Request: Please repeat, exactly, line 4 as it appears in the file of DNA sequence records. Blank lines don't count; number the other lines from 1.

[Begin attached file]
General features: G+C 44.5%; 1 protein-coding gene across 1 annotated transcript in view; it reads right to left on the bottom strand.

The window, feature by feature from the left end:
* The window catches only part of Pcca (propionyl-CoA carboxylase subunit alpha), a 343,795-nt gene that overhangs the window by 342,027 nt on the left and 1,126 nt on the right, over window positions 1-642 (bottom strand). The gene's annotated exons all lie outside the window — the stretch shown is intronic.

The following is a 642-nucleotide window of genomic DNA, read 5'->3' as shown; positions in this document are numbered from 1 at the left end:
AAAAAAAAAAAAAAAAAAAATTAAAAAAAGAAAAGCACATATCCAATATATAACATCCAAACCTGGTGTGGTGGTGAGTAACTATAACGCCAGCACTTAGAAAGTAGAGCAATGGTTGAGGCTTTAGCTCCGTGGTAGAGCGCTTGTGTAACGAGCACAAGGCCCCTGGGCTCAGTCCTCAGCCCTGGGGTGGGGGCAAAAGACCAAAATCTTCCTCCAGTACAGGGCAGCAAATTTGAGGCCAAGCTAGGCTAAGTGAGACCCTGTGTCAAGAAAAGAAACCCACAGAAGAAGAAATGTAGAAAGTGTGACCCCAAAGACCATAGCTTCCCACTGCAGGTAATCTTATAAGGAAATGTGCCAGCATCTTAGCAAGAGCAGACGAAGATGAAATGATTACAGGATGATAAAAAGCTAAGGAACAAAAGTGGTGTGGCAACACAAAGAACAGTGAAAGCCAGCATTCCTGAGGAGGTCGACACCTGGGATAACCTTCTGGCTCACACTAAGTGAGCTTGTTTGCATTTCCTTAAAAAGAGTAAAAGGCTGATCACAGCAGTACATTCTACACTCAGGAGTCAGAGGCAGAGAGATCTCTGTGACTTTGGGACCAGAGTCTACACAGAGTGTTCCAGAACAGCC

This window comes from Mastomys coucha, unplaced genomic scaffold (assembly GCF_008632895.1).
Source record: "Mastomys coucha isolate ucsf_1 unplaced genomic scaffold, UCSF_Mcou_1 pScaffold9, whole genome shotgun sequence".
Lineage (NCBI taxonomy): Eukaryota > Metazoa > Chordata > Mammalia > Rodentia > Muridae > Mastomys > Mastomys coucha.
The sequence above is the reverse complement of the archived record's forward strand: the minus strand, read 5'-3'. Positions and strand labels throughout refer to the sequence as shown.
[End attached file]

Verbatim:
The following is a 642-nucleotide window of genomic DNA, read 5'->3' as shown; positions in this document are numbered from 1 at the left end: